Bob Woodward’s new book, “Obama’s Wars,” is days away from release and already causing a stir. As the title implies, it’s not only about the U.S. “overseas contingency operations” President Obama is overseeing but also the personality clashes and policy conflicts the White House has shielded from public view. Since the Obama team invited Mr. Woodward into its midst and thus legitimized his enterprise, whatever fallout comes from the book will be a self-inflicted wound.
Some of the most commented-on aspects are more flash than bang. We learn that senior presidential adviser David M. Axelrod is “a complete spin doctor,” but what else is new? White House Chief of Staff Rahm Emanuel may have cheered targeted killings by drones, but who doesn’t feel a certain satisfaction when terrorists abruptly meet their maker? It already was well-known that special envoy Richard C. Holbrooke suffers from an acute case of heightened self-esteem and also that Vice President Joe Biden wanted desperately to avoid having Afghanistan turn into another Vietnam, a war he successfully avoided the first time around.
Mr. Obama saying the United States could “absorb” another major terrorist attack was certainly a case of inartful phrasing, but his fundamental point acknowledges the strength of America. Terrorism remains a priority threat, but there is nothing the terrorists could do, no act of dramatic violence, that would mean the end of the United States. Even a small-scale nuclear attack, what the president calls “a potential game changer,” would not destroy the Land of the Free. A low-level nuclear terror strike would make for some terrible days but not the end of times, except hopefully for the state sponsors that assist terrorists in obtaining such weapons.
The problems for the White House are the sudden cracks in the administration’s well-maintained facade of competence and confidence. The 30,000-troop surge was not a figure determined by military advisers, as had been assumed, but by Mr. Obama himself. The “low-risk option” of 80,000 troops - which was reported in the fall of 2009 - made the president “uncomfortable.” The book also confirms that the president’s July 2011 target date to begin the pullout from Afghanistan was not based on a sober assessment of the requirements of the counterinsurgency but on political calculations. Mr. Obama wanted to keep antiwar elements of the Democratic leadership on board, which a limitless timeline wouldn’t do. The heavy downside of this political move will become evident as the July 2011 date nears, and the president will be forced to take action regardless of the state of play in Afghanistan.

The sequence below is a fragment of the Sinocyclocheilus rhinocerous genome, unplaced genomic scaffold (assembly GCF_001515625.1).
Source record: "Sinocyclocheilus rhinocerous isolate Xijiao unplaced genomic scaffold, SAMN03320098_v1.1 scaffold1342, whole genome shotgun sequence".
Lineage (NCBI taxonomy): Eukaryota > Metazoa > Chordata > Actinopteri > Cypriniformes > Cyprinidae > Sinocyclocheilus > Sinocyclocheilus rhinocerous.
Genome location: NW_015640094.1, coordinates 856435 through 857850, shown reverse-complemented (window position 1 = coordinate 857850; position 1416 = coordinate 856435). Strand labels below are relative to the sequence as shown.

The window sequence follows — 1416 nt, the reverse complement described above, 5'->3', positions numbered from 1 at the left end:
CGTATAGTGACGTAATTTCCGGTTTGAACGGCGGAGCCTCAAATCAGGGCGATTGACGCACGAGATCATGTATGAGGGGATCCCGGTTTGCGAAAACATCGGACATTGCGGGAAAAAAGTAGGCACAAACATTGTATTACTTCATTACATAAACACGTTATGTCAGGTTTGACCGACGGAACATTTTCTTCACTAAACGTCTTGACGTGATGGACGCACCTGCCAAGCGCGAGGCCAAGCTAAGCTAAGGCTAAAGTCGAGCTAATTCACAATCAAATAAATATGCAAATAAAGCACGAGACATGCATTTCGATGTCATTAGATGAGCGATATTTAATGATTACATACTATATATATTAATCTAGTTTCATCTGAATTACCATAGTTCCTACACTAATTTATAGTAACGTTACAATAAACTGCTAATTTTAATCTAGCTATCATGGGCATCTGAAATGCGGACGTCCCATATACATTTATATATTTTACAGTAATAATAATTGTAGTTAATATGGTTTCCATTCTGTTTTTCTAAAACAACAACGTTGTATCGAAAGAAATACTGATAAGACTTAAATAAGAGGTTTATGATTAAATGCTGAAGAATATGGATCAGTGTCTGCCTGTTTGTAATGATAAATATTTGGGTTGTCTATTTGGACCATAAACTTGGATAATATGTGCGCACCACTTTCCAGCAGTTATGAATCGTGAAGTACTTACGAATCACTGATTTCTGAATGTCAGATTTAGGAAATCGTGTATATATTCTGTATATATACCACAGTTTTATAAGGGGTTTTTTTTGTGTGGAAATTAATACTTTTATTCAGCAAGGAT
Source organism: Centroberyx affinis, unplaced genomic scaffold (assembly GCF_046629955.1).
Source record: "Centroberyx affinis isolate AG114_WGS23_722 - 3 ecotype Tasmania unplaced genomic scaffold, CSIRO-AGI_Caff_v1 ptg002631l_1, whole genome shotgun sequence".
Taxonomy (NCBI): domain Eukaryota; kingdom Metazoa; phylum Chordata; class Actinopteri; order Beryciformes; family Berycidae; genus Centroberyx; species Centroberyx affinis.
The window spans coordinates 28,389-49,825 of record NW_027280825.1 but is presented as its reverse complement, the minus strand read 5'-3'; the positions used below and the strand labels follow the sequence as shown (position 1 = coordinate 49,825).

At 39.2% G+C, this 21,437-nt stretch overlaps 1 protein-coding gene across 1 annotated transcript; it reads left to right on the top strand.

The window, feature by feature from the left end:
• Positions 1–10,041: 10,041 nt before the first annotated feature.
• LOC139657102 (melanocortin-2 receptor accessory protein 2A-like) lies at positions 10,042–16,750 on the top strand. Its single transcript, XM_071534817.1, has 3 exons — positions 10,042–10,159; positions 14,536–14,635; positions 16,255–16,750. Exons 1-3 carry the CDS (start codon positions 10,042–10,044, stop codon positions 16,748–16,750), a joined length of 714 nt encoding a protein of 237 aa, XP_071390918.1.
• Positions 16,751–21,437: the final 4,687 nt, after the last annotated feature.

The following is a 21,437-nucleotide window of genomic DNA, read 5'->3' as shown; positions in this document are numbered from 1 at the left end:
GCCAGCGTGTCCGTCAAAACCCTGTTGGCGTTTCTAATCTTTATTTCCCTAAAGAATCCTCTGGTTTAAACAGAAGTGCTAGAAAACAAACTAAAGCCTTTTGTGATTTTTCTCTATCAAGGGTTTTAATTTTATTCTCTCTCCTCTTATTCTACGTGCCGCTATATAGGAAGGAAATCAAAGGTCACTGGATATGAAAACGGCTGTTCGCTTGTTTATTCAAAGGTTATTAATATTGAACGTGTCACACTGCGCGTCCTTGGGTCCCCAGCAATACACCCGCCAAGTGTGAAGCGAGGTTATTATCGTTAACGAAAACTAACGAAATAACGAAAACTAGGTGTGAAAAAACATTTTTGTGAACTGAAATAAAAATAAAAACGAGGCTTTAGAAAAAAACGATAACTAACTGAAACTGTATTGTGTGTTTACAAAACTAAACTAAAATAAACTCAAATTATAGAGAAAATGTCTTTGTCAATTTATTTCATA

Mr. Obama shows character traits similar to those of his predecessor Lyndon B. Johnson. Like Johnson, Mr. Obama is not a military expert but believes he can successfully micromanage a complex war strategy. He is impatient with military leaders suggesting policies that don’t mesh with his political priorities. He was unwilling to spend $889 billion over 10 years to fight the Afghan war but was willing to throw away approximately the same amount over 1 1/2 years on a failed attempt at economic stimulus. He is fighting a CIA-backed covert war in Pakistan that is more complex and more deadly than the “secret war” in Laos of Johnson’s era.
Also like President Johnson, Mr. Obama studiously avoids the term “victory” in discussions of Afghanistan. He’s not concerned with “winning” or “losing” the war, but whether the United States emerges from the conflict stronger or weaker. One problem with this approach is that the Taliban and al Qaeda (like the North Vietnamese) are very focused on winning. The United States cannot approach the war like a pre-season football game in which the score doesn’t matter. At the very least, Mr. Obama’s “peace without victory” approach betrays the sacrifice being made by troops on the ground. As Ronald Reagan said of Vietnam in 1965, “If you ask a man to lay down his life for his country, the least you can do is tell him that he has the right to win.”